MOORPARK — They've toiled in a virtual boot camp for the past two years: deprived of weekends and holidays, up by 5 a.m. and at work by 6 a.m., working outdoors whether it's pouring rain or 110 degrees.
But the two-year term was entirely voluntary, part of Moorpark College's unique program for animal trainers and zookeepers.
"This has to be something you really want or you can't make it," said Erin Bilderback, a 30-year-old student who graduated last week with 37 classmates, survivors of the Exotic Animal Training and Management Program.
Set on a 5-acre compound overlooking the college, the program has sent its graduates to zoos, animal parks and schools across the nation since it began in 1975.
"I bet you there's an EATM student in every state zoo or aquarium," said Mark Jardarian, manager of land animals at the New Marine World Theme Park in Vallejo, Calif. "It's very well known. I would be very surprised if someone in the animal training industry had not heard of Moorpark College."
A number of this year's graduates have already received job offers. One will be working at Sea World of Ohio. Another will start as a keeper at Disney's Animal Kingdom. And one student has found work at a San Antonio zoo.
With school over now, many are just starting to get used to the strange idea that they may actually have a social life outside the compound, which houses more than 150 animals.
Yet to get to this point, students endure what they often describe as a grueling two years.
"The first couple months, you're so tired you don't even know what day it is," said Toni Rael, 24, dressed in the program's uniform: a blue T-shirt with the program's lion logo and jeans.
Rael, who will soon start a job at Marine World, would arrive at the compound every morning at 6 to take care of animals such as a sea lion named Schmoo. She would sort out the bad fish, hook the buckets to her hip belt and hand Schmoo the decent smelt.
Afternoons found three students in the monkey cages raking up droppings.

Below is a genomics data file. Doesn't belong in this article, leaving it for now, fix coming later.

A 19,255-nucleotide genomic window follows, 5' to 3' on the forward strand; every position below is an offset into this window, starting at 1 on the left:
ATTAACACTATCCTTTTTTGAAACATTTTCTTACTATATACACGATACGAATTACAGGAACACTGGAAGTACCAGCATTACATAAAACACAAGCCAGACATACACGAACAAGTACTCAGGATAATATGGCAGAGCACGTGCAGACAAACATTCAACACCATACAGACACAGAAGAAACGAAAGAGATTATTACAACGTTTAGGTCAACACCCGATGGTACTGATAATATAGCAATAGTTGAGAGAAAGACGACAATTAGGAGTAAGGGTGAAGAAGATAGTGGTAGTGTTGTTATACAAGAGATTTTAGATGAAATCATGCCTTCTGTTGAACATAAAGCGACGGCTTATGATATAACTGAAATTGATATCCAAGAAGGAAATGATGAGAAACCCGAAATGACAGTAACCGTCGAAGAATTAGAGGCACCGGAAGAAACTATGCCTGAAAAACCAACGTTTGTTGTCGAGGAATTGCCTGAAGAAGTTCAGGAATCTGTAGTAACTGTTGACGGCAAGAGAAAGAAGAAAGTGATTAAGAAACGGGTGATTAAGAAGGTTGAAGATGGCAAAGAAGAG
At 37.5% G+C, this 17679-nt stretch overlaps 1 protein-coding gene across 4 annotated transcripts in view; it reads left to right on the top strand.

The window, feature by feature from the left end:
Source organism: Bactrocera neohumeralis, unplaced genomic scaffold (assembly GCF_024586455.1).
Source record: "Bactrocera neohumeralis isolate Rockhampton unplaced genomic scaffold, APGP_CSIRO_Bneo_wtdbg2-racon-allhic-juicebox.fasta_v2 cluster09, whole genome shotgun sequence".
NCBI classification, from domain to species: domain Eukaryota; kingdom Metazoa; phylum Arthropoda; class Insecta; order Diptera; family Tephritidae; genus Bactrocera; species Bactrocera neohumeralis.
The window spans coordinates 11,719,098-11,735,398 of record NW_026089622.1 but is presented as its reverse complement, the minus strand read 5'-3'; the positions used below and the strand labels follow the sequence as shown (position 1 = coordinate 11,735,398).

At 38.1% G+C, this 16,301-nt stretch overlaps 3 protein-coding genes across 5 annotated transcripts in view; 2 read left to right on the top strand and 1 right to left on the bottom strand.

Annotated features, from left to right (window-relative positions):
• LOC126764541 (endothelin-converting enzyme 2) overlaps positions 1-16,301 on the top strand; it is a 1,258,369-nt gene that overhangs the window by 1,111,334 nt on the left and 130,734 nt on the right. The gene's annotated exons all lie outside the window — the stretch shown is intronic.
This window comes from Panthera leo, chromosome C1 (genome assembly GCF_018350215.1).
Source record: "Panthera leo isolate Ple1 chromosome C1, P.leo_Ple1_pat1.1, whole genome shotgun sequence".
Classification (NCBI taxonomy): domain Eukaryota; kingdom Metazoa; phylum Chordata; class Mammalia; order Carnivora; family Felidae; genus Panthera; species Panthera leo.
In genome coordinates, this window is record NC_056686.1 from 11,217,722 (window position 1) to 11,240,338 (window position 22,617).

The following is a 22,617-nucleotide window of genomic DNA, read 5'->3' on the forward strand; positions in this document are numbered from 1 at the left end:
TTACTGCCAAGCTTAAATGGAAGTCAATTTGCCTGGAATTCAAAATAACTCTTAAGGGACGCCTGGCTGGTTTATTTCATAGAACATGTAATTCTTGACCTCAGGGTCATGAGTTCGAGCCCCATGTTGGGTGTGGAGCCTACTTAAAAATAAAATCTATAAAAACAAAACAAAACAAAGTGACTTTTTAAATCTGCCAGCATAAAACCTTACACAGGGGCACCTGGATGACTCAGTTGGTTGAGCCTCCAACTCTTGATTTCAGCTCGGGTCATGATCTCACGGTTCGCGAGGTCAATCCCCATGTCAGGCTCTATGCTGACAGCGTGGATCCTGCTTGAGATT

In addition to the classes on animal behavior, management and training, students are also required to give tours of the facilities for schools and, on weekends, for the public.
Some see their jobs as translators. When a monkey is baring his teeth, he's not smiling. He's showing he feels threatened, the trainers tell the public. When a baboon makes a smacking noise with his lip, he's saying he likes someone.
When kids imitate the sound a gibbon makes, the gibbon makes more noise because he's annoyed at the response, said Rael, who tries to couch animal behavior in terms people can understand.
"That's like when your brother's friend repeats everything," she told one kid. "You know how frustrating it is?"
On top of that, there's the night duty assignments. For first-year students that can mean two nights a week in one of the compound's bunks.
They sort through food to make sure the next day's supply is ready, feed the nocturnal animals, make sure the reptile cage is a toasty 82 degrees and watch over sick animals.
They're also there to make sure no one breaks into the compound, and to make sure that no animals are trying to break out.
"Being an animal trainer is not a glamorous job; you do it for the love," said Rael, with a macaw perched on her shoulder, laughing with her on command.
In addition, students are responsible for raising much of the money to keep the program running. While the college district pays for teaching salaries and about $25,000 to $30,000 for operating expenses, the students raise another $75,000 to $100,000 a year to keep the place going, Wilson said.
For the past two years, the students have been working seven days a week at the zoo, with only two weeks vacation during the summer plus four holidays. Graduation comes as something of a shock.
"You're happy because you don't have to be here anymore, not that you don't like it," Bilderback said. "But this was your life for two years."
Hardships acknowledged, by the time students leave the program, they are "qualified to go into an entry position in just about any animal-care facility," said Gary Wilson, program director.
Jardarian says Moorpark College grads are employed all over Marine World. The park often picks one or two students each year from the program. Even the supervisor of the land-animal department, he said, is a graduate.
"They're very well prepared and know exactly what it's like working with land animals," he said.
Bill Brisby, a former Moorpark College instructor who once trained dolphins for the Navy at Point Mugu, began the program in 1975. It started with a few classes on wild-animal behavior and a trip to a wildlife animal park, then based in Fillmore.
Today it offers a number of courses in animal training and management, as well as the hands-on experience.
In the future, Wilson, says the school plans to add a sea lion section on three acres of hillside, along with a zoo that features a more natural setting for the animals.